NEW YORK (TheStreet) -- U.S. stock futures were falling as talks over the weekend between Greece and its creditors broke down, leaving the country on the brink of default. Greek banks have been shut until next week.

S&P 500 futures lost 1%, Dow Jones Industrial Average futures fell 0.99% and Nasdaq futures declined 1.18%.

Greece announced plans over the weekend to call a referendum to allow citizens to decide if the debt-laden nation should exit the eurozone. This comes after talks between Greece and its creditors failed on Saturday. Banks in Greece remain closed until July 6 and citizens are limited to ATM withdrawals of 60 euros per day.

"The odds favor an eventual deal, but the probability of unintended consequences leading to a Greek euro exit has increased and is now at 20%, in our view," wrote Luigi Speranza of BNP Paribas in a Monday note. "We expect a knee-jerk reaction from the markets when they open on Monday and expect them to price in a far larger chance of Greece leaving the euro."

European stocks sunk on the news. London's FTSE 100 was down 1.7%, Frankfurt's DAX slipped 3.1%, and Paris's CAC 40 fell 3.4%. The fears sent the euro down 0.35% against the dollar. European banks including Deutsche Bank (DB) fell 5.6%, while BNP Paribas (BNPQY) traded lower by 5.3%. 

"There will be two types of money taking action: those trying to profit from the end of Greece and those caught on the wrong side of it," said TheStreet's Jim Cramer in a story on Monday. "Neither should be met with your buying, because it would be foolish to help out either cohort. The first, the profiteering hedge funds, want to get a short off as low as down 1%, hoping that S&P will fall 2% minimum, so they can make a decent return."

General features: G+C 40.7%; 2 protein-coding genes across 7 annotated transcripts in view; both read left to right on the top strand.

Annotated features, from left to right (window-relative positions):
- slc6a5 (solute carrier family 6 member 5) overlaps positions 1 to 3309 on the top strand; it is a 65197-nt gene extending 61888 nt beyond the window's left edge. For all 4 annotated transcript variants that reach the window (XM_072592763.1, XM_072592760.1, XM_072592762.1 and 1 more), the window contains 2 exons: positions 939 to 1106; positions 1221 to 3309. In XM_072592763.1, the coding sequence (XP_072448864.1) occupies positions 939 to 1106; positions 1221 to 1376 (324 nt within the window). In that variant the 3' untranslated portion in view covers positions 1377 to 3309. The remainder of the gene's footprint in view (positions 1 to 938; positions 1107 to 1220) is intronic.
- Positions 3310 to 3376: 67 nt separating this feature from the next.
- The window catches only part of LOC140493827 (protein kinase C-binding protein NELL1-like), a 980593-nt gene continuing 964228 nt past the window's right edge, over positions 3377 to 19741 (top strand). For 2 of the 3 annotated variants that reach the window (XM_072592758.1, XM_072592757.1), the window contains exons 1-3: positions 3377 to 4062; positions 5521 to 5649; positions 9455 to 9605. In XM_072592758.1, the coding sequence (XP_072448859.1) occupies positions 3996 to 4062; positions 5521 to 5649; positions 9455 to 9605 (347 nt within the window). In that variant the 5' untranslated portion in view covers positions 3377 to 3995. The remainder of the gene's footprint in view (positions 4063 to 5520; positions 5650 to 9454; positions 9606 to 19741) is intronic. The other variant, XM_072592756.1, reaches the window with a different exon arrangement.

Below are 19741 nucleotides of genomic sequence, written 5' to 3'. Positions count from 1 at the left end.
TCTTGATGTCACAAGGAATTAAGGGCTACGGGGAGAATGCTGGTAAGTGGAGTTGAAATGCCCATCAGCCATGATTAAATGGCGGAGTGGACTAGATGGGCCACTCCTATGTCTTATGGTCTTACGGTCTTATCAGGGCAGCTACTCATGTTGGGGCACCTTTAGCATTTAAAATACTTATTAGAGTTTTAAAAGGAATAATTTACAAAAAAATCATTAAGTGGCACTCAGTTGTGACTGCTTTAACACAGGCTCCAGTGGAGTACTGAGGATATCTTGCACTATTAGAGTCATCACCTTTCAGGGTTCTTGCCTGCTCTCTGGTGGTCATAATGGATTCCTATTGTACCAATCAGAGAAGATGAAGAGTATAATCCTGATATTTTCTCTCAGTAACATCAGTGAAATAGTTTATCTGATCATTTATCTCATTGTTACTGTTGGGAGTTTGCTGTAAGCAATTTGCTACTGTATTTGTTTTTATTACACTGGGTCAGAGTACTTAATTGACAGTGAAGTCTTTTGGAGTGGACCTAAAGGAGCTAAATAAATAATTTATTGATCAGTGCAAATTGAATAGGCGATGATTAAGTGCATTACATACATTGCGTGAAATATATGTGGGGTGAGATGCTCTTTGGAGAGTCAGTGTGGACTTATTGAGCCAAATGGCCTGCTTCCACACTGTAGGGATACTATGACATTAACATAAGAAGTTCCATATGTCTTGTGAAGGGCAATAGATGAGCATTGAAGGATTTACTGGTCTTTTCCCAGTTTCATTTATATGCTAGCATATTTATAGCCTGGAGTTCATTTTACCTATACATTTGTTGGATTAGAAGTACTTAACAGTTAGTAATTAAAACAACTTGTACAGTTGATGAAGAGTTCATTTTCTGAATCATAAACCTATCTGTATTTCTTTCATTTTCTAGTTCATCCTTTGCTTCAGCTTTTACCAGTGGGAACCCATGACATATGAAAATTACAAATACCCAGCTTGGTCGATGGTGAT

Meanwhile, stocks in China entered bear market territory, with the Shanghai Composite down 3.34% and the tech stock index, the Shenzhen, falling more than 6%. This comes as the People's Bank of China announced a rate cut on Monday. Stocks in Tokyo fell 2.88%, while Hong Kong's Hang Seng dipped 2.61%.

Adding to global fears is Puerto Rico's debt crisis following Gov. Alejandro Garcia Padilla's comments that the island's $72 billion in debt is "not payable."

Brean Capital's Peter Tchir thinks the fallout from Puerto Rico's debt woes could be worse than Greece's. "While Greece is not well-owned by hedge funds - Puerto Rico is," he wrote in a Monday note. "Greece can go all sorts of ways, but will have very little direct impact on anyone's P&L (a 1% move in the S&P 500 is not a "big" reaction). It will definitely not affect anyone's decision to wake up today and buy a toy for their kids, or a tractor for their work."

Plus, crude prices slipped below $60 per barrel, reaching $59.02 a barrel, a decline of 1.1%.  

General Electric  (GE) will sell its fleet-financing business in a deal valued at $6.9 billion, according to The New York TimesShares were down 1.2% in premarket trading. 

JPMorgan Chase (JPM) shares moved lower after the analysts at Oppenheimer & Co. downgraded the banking giant to "perform" from "outperform" on the heels of valuations moving ahead of fundamentals. Shares of Citigroup (C) fell 2.2%, while Bank of America (BAC) slipped 1.4%. 

Sysco  (SYYnixed its $3.5 billion takeover of US Foods after the Federal Trade Commission voiced opposition to the marriage of the two food-service giants. Sysco rose 1.5%.


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